What are the main trends you are expecting to see in the market in 2022?

A key trend will be in the new product ranges where video will help to innovate, such as utilising AI for parking management systems and increasing the accuracy on analytics for retail focused applications.

What technology is going to have the biggest impact on the market this coming year?

AI technology is at the forefront of the current technological advancements, with cost effective edge based AI functions becoming a reality of today. The ability to be able to deploy advanced AI tech to any system size, not just enterprise solutions, will benefit many.

In 2025 we’ll all be talking about…?

Cloud solutions or SaaS will play are bigger role and I expect 2025 will see an increase in the variety of solutions on offer.

Which person in, or associated with, the Security industry would you most like to meet?

Fraser Sampson, the Surveillance Camera Commissioner – I believe Fraser has an important role in shaping the future of CCTV in the UK and beyond ensuring current and emerging technology is used responsibly.

You go to the bar at the Total Security Summit – what’s your tipple of choice?

I’m not much of a drinker but if pushed a good whisky!

What’s the most exciting thing about your job?

I really enjoy the seeing the result of our technology making a difference. Following a request from system design through to seeing it in action makes it worthwhile.

And what’s the most challenging?

Making sure the solutions we put together solve the problem for those at the end of the chain.

What’s the best piece of advice you’ve ever been given?

Luck comes from hard work.

Succession or Stranger Things?

Stranger Things!

F24 and The BCI present the new Emergency Communications Report 2021

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The pandemic has driven organisations to adopt collaboration software in 2020 and this trend is expected to continue for 2021.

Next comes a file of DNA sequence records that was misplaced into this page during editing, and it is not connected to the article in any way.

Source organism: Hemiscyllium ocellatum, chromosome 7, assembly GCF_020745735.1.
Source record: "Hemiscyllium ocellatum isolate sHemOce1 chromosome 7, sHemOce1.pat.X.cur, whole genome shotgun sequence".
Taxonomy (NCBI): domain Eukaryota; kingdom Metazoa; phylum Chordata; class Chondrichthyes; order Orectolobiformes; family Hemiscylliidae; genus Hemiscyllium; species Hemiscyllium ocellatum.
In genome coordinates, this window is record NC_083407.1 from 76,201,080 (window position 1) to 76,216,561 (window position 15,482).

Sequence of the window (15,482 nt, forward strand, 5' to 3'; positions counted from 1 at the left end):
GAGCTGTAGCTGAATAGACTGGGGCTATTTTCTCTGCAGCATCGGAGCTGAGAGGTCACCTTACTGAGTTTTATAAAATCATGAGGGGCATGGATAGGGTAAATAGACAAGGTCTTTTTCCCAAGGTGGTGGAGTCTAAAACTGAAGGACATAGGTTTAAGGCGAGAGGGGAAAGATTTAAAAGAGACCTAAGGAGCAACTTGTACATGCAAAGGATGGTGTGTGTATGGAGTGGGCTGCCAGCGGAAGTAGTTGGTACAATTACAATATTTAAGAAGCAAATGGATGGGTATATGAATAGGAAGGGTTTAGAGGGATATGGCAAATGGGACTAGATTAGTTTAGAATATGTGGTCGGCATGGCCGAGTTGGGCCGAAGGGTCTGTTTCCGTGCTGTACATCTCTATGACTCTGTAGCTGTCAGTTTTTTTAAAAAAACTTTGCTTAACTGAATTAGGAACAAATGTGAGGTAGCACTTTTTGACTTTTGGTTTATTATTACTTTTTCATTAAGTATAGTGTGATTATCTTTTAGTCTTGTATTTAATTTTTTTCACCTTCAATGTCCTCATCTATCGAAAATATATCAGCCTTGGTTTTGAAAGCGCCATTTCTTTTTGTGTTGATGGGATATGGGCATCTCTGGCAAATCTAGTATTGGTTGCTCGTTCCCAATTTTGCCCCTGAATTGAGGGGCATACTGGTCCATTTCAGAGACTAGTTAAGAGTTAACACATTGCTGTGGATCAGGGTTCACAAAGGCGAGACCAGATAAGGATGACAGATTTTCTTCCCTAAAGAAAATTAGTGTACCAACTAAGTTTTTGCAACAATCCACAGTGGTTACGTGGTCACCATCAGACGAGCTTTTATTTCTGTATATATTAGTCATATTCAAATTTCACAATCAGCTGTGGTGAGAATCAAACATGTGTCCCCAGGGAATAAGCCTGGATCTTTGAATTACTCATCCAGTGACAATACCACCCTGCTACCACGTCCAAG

Previous reports have highlighted an overreliance on tools from the private environment for communication during emergency situations (e.g. WhatsApp). Organisations are moving away from tools from such as WhatsApp and using more collaborative tools such as Microsoft Teams, which is also being used in incident situations. Many organisations, who have been using collaborative tools/software for the first time in 2020, are now seeking to extend investment into specialist emergency communications technology solutions.

“2020 was a testing year for all organisations, but one which has transformed the way businesses communicate. This year’s report shows how organisations have been switching physical meetings to virtual settings, with most exploiting collaborative technology such as Microsoft Teams or Zoom more than ever before. The success in using such collaboration tools has driven many organisations to consider investing in more specialist tools for emergency communications for the first time: 49% of respondents who do not currently have tools are already actively trialling new tools or are considering it.”, summarizes Rachael Elliott, Head of Thought Leadership at the BCI.